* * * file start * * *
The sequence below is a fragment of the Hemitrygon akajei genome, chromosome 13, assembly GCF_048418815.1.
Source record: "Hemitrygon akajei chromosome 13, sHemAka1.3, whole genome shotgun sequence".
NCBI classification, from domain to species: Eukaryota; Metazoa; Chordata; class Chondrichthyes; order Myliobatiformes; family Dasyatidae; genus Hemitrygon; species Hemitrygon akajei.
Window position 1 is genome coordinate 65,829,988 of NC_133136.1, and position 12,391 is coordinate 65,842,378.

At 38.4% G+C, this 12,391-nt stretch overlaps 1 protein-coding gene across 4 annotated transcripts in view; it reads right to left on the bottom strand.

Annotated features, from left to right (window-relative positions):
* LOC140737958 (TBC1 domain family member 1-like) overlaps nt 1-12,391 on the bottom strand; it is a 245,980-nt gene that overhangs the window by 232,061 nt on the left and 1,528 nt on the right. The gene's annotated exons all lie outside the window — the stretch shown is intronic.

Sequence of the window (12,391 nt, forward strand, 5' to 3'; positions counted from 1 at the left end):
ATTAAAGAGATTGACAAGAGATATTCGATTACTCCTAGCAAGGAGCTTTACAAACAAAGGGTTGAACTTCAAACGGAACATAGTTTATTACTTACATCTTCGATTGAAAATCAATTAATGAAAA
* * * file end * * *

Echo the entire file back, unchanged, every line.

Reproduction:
The sequence below is a fragment of the Hemitrygon akajei genome, chromosome 13, assembly GCF_048418815.1.
Source record: "Hemitrygon akajei chromosome 13, sHemAka1.3, whole genome shotgun sequence".
NCBI classification, from domain to species: Eukaryota; Metazoa; Chordata; class Chondrichthyes; order Myliobatiformes; family Dasyatidae; genus Hemitrygon; species Hemitrygon akajei.
Window position 1 is genome coordinate 65,829,988 of NC_133136.1, and position 12,391 is coordinate 65,842,378.

At 38.4% G+C, this 12,391-nt stretch overlaps 1 protein-coding gene across 4 annotated transcripts in view; it reads right to left on the bottom strand.

Annotated features, from left to right (window-relative positions):
* LOC140737958 (TBC1 domain family member 1-like) overlaps nt 1-12,391 on the bottom strand; it is a 245,980-nt gene that overhangs the window by 232,061 nt on the left and 1,528 nt on the right. The gene's annotated exons all lie outside the window — the stretch shown is intronic.

Sequence of the window (12,391 nt, forward strand, 5' to 3'; positions counted from 1 at the left end):
ATTAAAGAGATTGACAAGAGATATTCGATTACTCCTAGCAAGGAGCTTTACAAACAAAGGGTTGAACTTCAAACGGAACATAGTTTATTACTTACATCTTCGATTGAAAATCAATTAATGAAAA